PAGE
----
Elizabeth: Allright!  I'm ready when you are.  Don't wait too long to call!
Me: Ok.  So many false alarms over the past couple weeks, it's hard to judge when to call.  Guess that's where Mark comes in to help discern....  So used to things starting and stopping.
Elizabeth:  Yes, when you are in that zone where you need to have him call instead of you it would be good to call.  Also if these different contractions last a minute or longer.
Me: Ok, be in touch...

Mark and I decided to try to go to bed to get some rest.  I was able to rest through a couple contractions, but then around midnight one hit me so hard that (almost in one swift motion) I immediately transitioned from lying down to an on-all-fours position to rock through it.  I went into a child's pose position after that one and that was the moment that I realized that this was not a "false alarm."  My labor was starting/picking up/let's start the timer folks because he's coming out.

I got out of bed because the worst feeling when I'm in labor is having to lie down.  It goes against everything I feel I feel helps to work through the contractions.  So I started pulling out towels and supplies for the birth, setting everything up in the kitchen.  Mark came out of the room and pulled out the birth pool and did his part to help get my "birth zone" prepared.  We moved around in what (through my eyes) felt like a dance, silent and unified in preparing the house for the arrival of our second son.

February 3rd, 12:56 am:
Me: The contractions are lasting a minute on average, sometimes a little longer.
Elizabeth: They are coming regularly and you are working through?
Me: Yes.  Sometimes spaced 5 minutes, sometimes 3, sometimes there may be an 8 minute gap.  But each that comes is strong, and I have to work through every one.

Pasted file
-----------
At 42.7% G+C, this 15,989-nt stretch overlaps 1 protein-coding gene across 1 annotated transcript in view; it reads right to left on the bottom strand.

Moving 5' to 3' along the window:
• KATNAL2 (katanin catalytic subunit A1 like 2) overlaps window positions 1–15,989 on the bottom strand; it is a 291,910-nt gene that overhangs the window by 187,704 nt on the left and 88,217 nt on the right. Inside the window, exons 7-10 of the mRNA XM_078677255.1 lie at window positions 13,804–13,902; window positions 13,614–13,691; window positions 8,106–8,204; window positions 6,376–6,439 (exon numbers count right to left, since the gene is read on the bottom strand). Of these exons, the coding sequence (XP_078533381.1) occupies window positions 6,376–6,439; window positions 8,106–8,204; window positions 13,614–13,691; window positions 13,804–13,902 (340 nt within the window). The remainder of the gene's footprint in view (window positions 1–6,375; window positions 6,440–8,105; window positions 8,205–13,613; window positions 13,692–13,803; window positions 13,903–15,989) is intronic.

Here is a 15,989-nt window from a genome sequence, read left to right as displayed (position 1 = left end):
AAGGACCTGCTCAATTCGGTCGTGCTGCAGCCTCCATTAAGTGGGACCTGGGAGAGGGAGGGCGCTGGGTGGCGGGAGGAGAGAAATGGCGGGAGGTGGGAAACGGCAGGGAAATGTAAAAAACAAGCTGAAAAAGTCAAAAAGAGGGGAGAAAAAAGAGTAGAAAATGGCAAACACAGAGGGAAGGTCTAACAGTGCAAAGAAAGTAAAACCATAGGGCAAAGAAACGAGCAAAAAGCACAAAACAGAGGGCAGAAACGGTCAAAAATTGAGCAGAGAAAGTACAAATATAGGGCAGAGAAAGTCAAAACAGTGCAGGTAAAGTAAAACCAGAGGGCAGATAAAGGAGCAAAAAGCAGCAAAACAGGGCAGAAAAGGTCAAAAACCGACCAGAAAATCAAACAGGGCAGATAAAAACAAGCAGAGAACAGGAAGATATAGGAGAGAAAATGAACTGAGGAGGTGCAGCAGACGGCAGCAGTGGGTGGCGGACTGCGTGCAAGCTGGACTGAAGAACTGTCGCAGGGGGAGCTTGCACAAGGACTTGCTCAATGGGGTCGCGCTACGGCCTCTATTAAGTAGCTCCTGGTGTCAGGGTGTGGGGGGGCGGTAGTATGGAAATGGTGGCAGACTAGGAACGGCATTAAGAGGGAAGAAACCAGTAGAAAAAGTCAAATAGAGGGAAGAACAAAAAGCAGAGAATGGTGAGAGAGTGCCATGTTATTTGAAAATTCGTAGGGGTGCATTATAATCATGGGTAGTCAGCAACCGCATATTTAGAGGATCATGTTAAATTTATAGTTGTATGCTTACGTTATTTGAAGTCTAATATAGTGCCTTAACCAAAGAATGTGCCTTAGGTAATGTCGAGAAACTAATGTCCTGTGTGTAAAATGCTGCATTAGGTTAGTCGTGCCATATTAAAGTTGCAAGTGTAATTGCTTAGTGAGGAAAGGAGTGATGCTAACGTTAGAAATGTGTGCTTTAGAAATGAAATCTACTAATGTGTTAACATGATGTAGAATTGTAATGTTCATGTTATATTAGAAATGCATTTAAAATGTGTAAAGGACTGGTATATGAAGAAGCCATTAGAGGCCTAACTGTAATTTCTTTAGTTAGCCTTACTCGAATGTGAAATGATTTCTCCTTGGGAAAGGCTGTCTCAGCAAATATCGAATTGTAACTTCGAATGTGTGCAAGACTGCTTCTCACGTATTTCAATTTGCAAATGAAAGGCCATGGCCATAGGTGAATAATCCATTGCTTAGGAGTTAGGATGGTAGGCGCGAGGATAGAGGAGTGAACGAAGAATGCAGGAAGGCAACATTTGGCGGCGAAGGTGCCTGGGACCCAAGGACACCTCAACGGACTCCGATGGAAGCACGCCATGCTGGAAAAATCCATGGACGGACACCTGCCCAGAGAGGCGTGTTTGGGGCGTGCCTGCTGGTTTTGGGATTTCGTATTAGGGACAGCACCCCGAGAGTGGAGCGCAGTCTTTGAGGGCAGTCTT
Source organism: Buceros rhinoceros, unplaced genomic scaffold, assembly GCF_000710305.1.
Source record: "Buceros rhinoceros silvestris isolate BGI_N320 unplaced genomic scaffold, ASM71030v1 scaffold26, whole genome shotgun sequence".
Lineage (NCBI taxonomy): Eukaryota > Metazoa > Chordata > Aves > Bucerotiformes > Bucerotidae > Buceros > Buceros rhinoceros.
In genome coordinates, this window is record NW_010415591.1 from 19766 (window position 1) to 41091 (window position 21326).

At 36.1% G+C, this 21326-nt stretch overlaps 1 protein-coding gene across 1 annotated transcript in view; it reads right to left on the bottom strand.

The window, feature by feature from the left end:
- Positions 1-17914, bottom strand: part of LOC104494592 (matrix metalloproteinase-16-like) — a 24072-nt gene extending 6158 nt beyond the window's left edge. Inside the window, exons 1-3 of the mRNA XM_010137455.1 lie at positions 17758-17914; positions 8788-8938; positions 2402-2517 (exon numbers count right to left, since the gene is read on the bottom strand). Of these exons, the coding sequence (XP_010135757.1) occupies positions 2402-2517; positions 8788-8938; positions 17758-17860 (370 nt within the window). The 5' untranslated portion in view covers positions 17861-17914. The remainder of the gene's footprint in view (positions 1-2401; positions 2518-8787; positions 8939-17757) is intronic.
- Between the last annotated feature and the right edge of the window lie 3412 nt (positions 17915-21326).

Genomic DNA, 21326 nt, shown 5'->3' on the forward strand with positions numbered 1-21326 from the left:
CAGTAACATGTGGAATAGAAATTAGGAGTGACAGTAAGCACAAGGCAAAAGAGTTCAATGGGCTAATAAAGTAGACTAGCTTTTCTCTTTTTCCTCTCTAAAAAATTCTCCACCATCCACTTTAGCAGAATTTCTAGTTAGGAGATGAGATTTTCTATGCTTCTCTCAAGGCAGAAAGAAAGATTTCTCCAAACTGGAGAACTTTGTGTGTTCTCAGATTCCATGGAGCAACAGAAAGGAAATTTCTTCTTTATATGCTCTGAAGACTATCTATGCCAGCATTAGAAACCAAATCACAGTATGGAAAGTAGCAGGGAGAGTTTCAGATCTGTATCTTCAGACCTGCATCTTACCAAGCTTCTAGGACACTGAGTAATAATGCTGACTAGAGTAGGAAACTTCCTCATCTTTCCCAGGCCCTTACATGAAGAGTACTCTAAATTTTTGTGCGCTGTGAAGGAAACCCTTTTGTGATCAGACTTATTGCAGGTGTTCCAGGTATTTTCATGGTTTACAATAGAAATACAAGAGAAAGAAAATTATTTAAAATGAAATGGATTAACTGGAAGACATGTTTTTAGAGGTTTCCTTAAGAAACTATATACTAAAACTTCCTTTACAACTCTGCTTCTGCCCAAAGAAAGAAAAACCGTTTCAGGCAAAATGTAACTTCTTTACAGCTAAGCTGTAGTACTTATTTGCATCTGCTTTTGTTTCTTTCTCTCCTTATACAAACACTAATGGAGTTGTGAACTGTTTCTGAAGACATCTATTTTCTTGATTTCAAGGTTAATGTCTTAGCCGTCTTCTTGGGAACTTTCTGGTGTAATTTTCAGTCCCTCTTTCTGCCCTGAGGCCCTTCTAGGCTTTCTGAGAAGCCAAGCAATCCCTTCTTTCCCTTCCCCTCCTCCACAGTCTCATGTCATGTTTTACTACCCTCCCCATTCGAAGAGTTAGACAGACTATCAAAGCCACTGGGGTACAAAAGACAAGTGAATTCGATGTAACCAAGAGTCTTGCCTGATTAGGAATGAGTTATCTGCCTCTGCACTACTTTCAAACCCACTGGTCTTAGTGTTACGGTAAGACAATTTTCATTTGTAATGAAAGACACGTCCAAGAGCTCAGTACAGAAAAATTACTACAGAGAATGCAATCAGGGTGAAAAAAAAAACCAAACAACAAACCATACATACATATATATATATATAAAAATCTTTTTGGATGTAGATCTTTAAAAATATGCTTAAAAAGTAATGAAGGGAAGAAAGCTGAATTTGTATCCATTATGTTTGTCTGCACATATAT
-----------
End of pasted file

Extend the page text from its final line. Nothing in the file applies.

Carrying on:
Relying on your judgment at the moment for when to come.  I don't want to jump the gun, but also realize with his positioning that things could move quicker than I am thinking they will.
Elizabeth: Ok.  I will mosey in that direction if you are comfortable with that.  We probably have a little time but I would rather come and sleep in the other room than come too late.
Me: Sounds good.

(Roscoe was posterior at birth, causing crazy please-let-me-die-or-at-least-never-have-a-baby-again back labor.  At the time, Everett was *believed to be* more anterior, with his head in the correct position and his spine facing my left side.  So we were expecting a much faster labor, not just because it was my 2nd, but also because of the positioning.  That's the explanation behind the text above.)

Elizabeth arrived around 2 am and listened to Everett's heart as I had a contraction.  She observed me working through contractions and decided she'd start setting things up.  So I sent a message to Brandy at 2:25 to head over and that was the last time I communicated with anyone by phone.  I was officially in the zone.  Elizabeth called her apprentices and told them it was probably a good time to come.  When I heard her make that call I thought "What?  Surely it's not time for everyone to come over...  Isn't it so early?"  I was remembering how things felt so slow with Roscoe, and even though I knew this one was likely to be faster, there was this small part of me that was in disbelief that it was really time!